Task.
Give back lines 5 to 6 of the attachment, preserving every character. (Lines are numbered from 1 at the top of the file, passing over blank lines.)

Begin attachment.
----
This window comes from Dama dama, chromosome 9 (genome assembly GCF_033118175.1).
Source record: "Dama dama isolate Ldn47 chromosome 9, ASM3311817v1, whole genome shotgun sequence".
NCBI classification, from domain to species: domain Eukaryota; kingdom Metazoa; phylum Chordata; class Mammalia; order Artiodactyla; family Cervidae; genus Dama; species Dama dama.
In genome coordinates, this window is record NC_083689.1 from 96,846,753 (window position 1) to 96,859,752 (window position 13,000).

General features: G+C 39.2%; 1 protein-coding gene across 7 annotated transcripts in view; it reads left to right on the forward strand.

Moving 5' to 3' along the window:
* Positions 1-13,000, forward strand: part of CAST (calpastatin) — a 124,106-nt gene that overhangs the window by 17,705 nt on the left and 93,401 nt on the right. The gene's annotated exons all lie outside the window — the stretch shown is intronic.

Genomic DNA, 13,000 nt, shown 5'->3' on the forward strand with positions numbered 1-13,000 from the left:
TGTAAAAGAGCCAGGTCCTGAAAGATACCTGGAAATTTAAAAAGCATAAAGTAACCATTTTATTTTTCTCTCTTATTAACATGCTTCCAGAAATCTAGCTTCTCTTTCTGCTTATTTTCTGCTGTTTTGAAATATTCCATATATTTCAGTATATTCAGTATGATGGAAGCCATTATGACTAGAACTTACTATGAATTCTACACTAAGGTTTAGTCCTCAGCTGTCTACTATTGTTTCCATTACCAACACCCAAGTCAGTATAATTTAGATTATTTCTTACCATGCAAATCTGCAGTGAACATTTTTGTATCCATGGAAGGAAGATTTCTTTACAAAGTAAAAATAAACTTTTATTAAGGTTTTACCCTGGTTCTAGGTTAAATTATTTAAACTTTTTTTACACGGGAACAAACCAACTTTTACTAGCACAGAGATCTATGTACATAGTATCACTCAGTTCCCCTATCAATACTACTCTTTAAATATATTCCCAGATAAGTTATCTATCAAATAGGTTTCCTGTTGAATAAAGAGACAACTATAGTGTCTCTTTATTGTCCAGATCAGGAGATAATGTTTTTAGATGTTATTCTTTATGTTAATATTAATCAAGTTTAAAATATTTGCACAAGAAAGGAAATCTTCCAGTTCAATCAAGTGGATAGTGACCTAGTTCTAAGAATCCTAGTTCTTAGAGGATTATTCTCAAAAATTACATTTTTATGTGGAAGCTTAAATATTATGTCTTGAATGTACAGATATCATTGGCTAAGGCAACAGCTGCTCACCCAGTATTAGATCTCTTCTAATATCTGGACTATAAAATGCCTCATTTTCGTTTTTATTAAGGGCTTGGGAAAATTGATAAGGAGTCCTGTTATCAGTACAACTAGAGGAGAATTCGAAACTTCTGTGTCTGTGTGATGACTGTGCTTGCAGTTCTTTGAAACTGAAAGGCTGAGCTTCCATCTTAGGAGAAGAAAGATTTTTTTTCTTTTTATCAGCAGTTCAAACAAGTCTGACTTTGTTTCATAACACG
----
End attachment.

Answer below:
General features: G+C 39.2%; 1 protein-coding gene across 7 annotated transcripts in view; it reads left to right on the forward strand.

Moving 5' to 3' along the window: